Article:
Did you know an ankle sprain is one of the most common injuries treated by the Foot and ankle specialists at Kansas City Orthopedic Alliance?
An ankle sprain can happen because a variety of activities, some as simple as stepping in a pothole, running on uneven ground, or landing from a jump. Both young and old alike can suffer from the incidental twisting or rolling of an ankle.
So what happens when you sprain your ankle?
When you sprain an ankle, the ligaments of the ankle are injured. These ligaments are the anterior talofibular ligament (ATFL) and the calcaneal fibular ligament (CFL). In the case of an injured CFL, you will likely experience pain on the outside of the ankle, bruising, swelling, and possibly an inability to bear weight. If you’ve injured the deltoid ligament, all the previously stated symptoms apply in addition to pain on the inside of the ankle.
How can you know if you have an ankle sprain?
First, schedule an appointment with one of our top-rated physicians. At the appointment, we will take an X-ray to rule out any fractures. The physician will perform a physical examination of your ankle to determine the severity of the ankle sprain. If symptoms continue to persist after treatment, then we may take an MRI to check for other issues.
What are treatment options for an ankle sprain in Kansas City?
Treatment of ankle sprains usually consists of conservative care including a brace, anti-inflammatories, and ice. Patients may wear a boot or lace-up ankle brace (ASO brace) for a few weeks. This precaution stabilizes the ankle while walking. Because a sprain may require limiting activity, it’s better to check with your sports medicine doctor if you think you may have sprained your ankle. Once the pain and swelling have decreased, you may start physical therapy. This works on the range of motion and strengthening of the ankle to prevent recurring injuries.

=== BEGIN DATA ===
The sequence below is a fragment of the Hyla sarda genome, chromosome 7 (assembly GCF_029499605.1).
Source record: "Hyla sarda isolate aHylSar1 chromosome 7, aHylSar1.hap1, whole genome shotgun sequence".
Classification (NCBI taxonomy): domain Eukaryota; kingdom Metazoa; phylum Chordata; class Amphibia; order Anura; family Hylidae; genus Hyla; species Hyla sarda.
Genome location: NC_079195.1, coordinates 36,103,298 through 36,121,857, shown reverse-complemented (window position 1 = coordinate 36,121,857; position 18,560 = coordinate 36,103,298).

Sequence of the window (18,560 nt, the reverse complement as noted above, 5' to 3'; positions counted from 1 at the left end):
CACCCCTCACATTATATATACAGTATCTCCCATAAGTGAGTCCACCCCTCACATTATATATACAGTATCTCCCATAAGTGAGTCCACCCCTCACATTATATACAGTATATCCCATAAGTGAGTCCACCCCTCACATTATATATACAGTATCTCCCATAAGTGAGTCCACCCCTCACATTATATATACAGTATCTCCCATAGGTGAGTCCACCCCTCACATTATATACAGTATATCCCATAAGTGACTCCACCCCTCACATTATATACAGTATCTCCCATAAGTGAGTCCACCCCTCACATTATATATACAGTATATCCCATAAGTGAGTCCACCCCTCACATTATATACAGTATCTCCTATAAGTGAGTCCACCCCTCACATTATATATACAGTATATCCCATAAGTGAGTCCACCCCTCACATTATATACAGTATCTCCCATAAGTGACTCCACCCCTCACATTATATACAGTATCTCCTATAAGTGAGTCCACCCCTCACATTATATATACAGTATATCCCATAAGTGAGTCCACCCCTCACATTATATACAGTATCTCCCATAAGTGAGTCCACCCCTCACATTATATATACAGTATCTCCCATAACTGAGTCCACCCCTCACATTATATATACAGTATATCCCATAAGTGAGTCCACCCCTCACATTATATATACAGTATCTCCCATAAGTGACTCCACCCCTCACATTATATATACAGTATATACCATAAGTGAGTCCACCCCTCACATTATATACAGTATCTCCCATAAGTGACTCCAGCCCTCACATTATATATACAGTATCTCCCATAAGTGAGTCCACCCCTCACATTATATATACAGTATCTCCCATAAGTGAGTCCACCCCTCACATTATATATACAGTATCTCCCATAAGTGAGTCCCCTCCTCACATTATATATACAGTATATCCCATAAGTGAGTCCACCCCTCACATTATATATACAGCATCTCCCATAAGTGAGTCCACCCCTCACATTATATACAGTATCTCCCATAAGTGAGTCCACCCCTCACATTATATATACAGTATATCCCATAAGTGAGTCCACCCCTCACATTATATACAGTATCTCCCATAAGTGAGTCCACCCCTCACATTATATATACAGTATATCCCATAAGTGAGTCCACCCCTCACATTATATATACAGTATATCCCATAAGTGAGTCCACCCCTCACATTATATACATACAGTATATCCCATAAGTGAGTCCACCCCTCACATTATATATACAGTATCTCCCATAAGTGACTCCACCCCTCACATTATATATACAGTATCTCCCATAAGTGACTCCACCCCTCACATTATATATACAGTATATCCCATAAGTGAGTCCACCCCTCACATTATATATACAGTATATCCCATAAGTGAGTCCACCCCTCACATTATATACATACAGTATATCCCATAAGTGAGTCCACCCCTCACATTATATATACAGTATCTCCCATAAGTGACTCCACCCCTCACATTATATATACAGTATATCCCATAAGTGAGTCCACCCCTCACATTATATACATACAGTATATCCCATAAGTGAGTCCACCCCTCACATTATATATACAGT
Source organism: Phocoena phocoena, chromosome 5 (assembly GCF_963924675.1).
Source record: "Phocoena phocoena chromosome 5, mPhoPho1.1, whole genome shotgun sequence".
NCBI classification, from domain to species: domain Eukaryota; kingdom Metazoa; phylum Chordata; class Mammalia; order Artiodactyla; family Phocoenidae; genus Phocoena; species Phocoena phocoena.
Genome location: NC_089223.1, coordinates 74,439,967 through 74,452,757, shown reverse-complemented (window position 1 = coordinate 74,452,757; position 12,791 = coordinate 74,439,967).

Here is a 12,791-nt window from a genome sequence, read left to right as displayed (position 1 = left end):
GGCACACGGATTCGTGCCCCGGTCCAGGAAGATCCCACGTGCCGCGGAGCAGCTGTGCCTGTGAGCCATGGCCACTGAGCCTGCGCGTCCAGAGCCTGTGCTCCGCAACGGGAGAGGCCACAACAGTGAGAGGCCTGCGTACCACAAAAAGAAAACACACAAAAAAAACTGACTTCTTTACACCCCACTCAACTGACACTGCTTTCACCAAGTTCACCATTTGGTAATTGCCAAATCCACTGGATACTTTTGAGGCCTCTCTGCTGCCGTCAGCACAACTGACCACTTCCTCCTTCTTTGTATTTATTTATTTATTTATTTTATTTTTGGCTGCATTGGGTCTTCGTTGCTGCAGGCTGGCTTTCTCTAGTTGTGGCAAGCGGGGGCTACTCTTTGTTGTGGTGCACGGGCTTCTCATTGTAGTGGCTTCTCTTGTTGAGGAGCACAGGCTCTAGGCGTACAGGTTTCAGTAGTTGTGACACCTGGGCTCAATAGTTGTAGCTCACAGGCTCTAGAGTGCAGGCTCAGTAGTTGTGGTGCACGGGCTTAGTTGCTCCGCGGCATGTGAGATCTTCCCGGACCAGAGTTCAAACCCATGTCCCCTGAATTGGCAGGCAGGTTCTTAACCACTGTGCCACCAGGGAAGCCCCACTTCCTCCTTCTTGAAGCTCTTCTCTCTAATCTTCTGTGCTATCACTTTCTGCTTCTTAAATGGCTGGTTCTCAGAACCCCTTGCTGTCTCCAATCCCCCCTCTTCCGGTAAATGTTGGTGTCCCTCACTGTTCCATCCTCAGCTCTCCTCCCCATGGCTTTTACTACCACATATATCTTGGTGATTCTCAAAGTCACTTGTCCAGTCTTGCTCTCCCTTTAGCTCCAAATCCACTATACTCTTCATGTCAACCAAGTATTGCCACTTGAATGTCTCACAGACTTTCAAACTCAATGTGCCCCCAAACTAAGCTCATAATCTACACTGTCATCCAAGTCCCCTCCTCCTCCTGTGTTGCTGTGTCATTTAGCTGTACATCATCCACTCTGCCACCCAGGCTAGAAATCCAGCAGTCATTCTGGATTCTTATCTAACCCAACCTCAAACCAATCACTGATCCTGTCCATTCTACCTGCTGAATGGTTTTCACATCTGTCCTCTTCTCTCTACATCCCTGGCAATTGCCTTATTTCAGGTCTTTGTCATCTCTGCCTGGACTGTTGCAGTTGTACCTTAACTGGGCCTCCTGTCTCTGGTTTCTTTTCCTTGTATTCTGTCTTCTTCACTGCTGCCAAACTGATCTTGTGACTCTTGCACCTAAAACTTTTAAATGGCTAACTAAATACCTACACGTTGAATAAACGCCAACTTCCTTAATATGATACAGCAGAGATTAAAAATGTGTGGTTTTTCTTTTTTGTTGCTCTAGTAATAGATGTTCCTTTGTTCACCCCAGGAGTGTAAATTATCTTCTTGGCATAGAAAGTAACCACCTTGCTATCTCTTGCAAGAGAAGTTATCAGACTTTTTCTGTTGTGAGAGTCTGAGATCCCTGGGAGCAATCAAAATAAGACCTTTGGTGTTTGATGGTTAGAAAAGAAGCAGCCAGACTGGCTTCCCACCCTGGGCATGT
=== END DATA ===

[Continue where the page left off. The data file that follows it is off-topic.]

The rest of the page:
What happens if I keep experiencing ankle sprains?
If you continue experiencing ankle sprains, you will want to schedule an appointment with Dr. Matthew Kneidel, our foot and ankle specialist. You may have developed chronic ankle instability. With chronic ankle instability, the best treatment option is surgery. After surgery, you should stay off your feet for six weeks. After this healing time, you would then move from a cast to a brace and begin physical therapy.